13 July 2014
Kanaan philosophical after Iowa win slips away
Tony Kanaan led for 247 laps at Iowa on Saturday night, but couldn't seal the deal and instead had to sit and watch Ryan Hunter-Reay clinch victory.
Tony Kanaan had good reason to think that he was about to claim his first Verizon IndyCar Series race win for Chip Ganassi Racing on Saturday night.
He'd led the Iowa Corn Indy 300 for 247 laps, and had been able to fend off attacks for the lead from both Penske's Helio Castroneves and his own team mate Scott Dixon with relative ease. As the race got to within 20 laps of the chequered flag - only about five minutes' worth of race time on the 7/8ths mile oval - there was clearly no one on the track who could match his pace.
And then Juan Pablo Montoya crashed after tangling with Ed Carpenter, setting up a nine-lap sprint finish. That should still have been no problem for Kanaan, if not for the fact that several drivers including Ryan Hunter-Reay and Josef Newgarden hadn't taken the opportunity to dive onto pit road for fresh tyres. Despite losing track position in the process, these cars now had significantly better speed with which to hunt down the leader who was effectively a sitting duck.
"What can I say?" shrugged Kanaan. "We had a good day. I mean, we lead 247 laps out of 300. I think we showed them what we had. At the end there sometimes strategies and gambles play out. We got played. Fair enough.
"I've won races like that, too. I lost today. It's just hard to take it. But I think to win races we got to run up front, and that's what we've been doing in the past three races. We just got to keep doing that. There's nothing I can do about it."
Kanaan insisted that he could have done little else than stay out in the circumstances: "I couldn't have done anything different unless I pitted like they did. To do that leading the race, it would have been the craziest move on earth to do it.
"I always try to look at the positives. I mean, it's not going to do me any good to dwell on the strategy last week and the strategy this week," he continued. "We dominated the last two races. For one reason or the other, we didn't win. But to win a race, you got to be up front. That's what we've been doing.
"I'm not going to say I'm extremely happy about it, but I am extremely satisfied with the way we're doing things in the team. A win is around the corner, for sure," he insisted. "[Next week] we're going to Toronto, a race that Dixon dominated last year, both doubleheaders. We have high hopes there, trying to finish the season on a high note."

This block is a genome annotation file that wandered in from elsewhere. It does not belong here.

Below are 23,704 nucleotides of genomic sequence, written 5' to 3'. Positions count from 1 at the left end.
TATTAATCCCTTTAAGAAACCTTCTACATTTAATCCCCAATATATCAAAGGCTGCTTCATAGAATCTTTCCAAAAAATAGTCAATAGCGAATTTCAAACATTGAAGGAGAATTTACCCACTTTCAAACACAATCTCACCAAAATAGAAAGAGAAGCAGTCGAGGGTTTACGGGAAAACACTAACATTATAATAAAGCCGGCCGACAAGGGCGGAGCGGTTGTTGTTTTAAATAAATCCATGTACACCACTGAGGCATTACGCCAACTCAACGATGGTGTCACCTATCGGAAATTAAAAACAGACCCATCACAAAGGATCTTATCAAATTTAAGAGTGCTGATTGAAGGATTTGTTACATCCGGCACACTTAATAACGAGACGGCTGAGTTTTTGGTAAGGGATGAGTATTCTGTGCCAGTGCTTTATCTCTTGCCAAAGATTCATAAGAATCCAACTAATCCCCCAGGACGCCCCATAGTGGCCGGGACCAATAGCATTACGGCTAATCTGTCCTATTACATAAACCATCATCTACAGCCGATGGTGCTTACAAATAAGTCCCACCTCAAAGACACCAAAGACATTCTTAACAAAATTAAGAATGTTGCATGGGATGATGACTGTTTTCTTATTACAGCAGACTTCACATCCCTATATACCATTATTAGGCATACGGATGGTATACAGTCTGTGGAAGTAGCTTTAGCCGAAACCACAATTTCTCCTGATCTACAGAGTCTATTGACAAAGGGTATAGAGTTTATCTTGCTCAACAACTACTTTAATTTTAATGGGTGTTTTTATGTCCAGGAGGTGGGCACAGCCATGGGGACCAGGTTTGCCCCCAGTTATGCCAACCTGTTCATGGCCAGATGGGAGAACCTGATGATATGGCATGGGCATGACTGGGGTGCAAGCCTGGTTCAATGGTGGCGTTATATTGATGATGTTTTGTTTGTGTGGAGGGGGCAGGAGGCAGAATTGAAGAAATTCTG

Kanaan's team mate Scott Dixon started from pole but finished just behind the #10 in fourth place at the line, and he had been impressed by Kanaan's efforts during the night.
"TK ran a hell of a race," he said. "He must have led 250 laps or something. We had to work on our car a lot. We just gave them a race there for a little while, led some laps, but I burnt the front tyres off my car. Credit to the team, but we just came short there by a couple of spots."
Dixon admitted that he was rather admiring of the winning strategy adopted by Hunter-Reay and Newgarden: "Sneaky little buggers they are! he laughed. "I couldn't believe it. Good strategy and credit obviously to Andretti and Hunter-Reay taking the win there."
Less reconciled with the outcome was the third member of the Ganassi line-up, Ryan Briscoe, who had been a fixture in the top six all evening but who ended up in ninth place at the chequered flag.
"It's always good to get a top ten finish, but it's just disappointing that we fell from our starting spot of fourth down to ninth at the finish," he sighed. "The #8 NTT DATA Chevrolet felt really good throughout the race, but just there at the end we couldn't hold on after such a long stint. Like I said, a top ten finish is great but I want to win!"
Similarly frustrated were Penske pair Helio Castroneves and Will Power. Castroneves had run at the front almost all evening, but suffered when his momentum was broken as the cars on fresh tyres came screaming past him causing him to drop to a disappointing eighth position.
"We were running in the top three most of the day," he said. "Obviously, finishing in the eighth position isn't where we deserved to finish. But it was a gamble there at the end. We are leaving here with the championship lead and that is what we need to focus on moving forward."
And it was certainly better than his team mate Will Power, who had been running in fourth place at the restart only to wash up onto the marbles as Hunter-Reay came flying past, which left him far off the pace and limping to the line in 14th as the last man on the lead lap.
"It was a tough call at the end there," said Power. "Had we went with the new tyres we might have been looking pretty good. But a tough day to work hard with the Verizon Chevy doing so well, and then to finish fourteenth just wasn't where we expected to be tonight."
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